Art Lessons

Art-ing is a hard business, and decisions about how and where to show and sell your creative work can be daunting. Should I do shows? If so, which? What about selling in galleries? Different factors but same question.  Online venues? Again …  you get the idea.

Even after you’ve done the research and made choices, you have to keep working to make the best of where you’ve landed – market yourself AND the shows, galleries and stores your work is in.

Sadly, sometimes despite your diligence and efforts, things fall apart. I just learned that my beloved greeting card sales rep is leaving rep-ping for greener pastures. And then another blow; the local gallery where I show my artwork and hold workshops has replaced the paintings in its windows with really big “For Sale” signs.

Village Shops and Galleries

Ouch! But I don’t think the lesson is that I should not have agreed to have Tam rep my cards or to show at the Village Shops and Galleries. I got many wonderful benefits from both, and even looking back I would have made the same decisions.

Greeting cards

But there are lessons in failures. First, don’t rely on one source of income from your art. If you only do shows, what happens if you break your leg, your car conks out, or you don’t get juried into the biggest show on your list? Or say you’re selling only online through one website and they shut down, or change their rules or procedures in a way that cuts your sales in half (hello Etsy).

Zazzle zebra sneakers

Zazzle stopped making sneakers and cancelled all of the sneaker designs artists had uploaded

What to do? Diversify! Look into the many different ways artists sell their work, ranging from in-person to on-line, in stores and galleries, to licensing or having sales reps, and more.

Second, be careful not to invest too much money or time in an uncertain venture. I could have rented space in the Gallery rather than accept a split from my sales, but without a proven track record of customers, sales and good staff support it just didn’t make sense. And I was careful not to pre-order too many greeting cards from the printer, so I’m not left with a mountain of unsold cards.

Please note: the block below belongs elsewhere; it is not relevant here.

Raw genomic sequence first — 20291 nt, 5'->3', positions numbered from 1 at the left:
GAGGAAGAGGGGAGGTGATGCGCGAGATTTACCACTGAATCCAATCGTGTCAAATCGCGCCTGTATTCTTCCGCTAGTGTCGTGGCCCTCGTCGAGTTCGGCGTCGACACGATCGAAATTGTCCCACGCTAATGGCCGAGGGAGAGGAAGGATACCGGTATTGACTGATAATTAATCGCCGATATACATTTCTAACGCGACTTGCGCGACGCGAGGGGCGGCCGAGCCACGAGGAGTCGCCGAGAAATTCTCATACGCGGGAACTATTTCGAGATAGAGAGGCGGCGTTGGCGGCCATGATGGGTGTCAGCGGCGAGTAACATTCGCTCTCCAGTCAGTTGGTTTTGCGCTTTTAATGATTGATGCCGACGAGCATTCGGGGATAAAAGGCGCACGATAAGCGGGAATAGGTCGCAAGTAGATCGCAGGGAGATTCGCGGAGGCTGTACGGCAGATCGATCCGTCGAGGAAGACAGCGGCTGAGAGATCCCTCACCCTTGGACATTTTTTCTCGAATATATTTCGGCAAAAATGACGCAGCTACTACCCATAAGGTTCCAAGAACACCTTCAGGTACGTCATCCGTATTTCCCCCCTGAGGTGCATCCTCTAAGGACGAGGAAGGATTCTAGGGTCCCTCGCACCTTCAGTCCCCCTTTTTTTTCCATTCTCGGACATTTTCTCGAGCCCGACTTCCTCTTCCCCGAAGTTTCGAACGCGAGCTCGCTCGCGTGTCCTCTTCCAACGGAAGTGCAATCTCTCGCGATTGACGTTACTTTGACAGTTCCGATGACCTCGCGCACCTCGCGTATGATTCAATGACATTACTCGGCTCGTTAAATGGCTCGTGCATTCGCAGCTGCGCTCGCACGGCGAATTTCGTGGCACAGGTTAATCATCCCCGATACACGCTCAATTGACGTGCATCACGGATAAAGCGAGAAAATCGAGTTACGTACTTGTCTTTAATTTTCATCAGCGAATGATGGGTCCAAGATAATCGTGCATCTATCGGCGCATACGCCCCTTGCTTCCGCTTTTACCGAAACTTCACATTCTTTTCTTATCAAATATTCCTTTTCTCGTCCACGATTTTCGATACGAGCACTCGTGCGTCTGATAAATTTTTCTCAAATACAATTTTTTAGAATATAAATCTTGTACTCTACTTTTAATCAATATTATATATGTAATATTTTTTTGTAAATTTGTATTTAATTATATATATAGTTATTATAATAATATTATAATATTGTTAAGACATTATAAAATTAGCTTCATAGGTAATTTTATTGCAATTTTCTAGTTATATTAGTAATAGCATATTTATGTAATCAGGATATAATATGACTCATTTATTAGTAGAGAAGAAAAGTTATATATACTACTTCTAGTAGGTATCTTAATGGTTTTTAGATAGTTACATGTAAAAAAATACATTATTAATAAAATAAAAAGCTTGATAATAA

Finally, go in with your eyes open. Do the research, ask for references, talk to others  familiar with the situation you’re thinking about. Spend time at the shows you’re thinking of entering, or at the gallery you’ve got your eye on. Are people buying art? Are the fees or costs in line with similar venues?After that, weigh the risks and benefits and either back away or jump in and go for it.

Have you had an art situation explode on you? Looking back, would you have done anything differently?

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One comment on “Art Lessons

  1. Toni says:

    Heidi, I’m glad you opened this conversation. As a poet who’s primarily published in book art volumes, I’m never quite sure what size my run of books or chapbooks should be. In the long run, the fact that I still have limited-edition books available could be great as they appreciate in value. Right now, though, I think back on the sales help I thought the publisher, a small press, would throw behind the book. Well, the stewardship changed and so did the support. I’m planning next steps.

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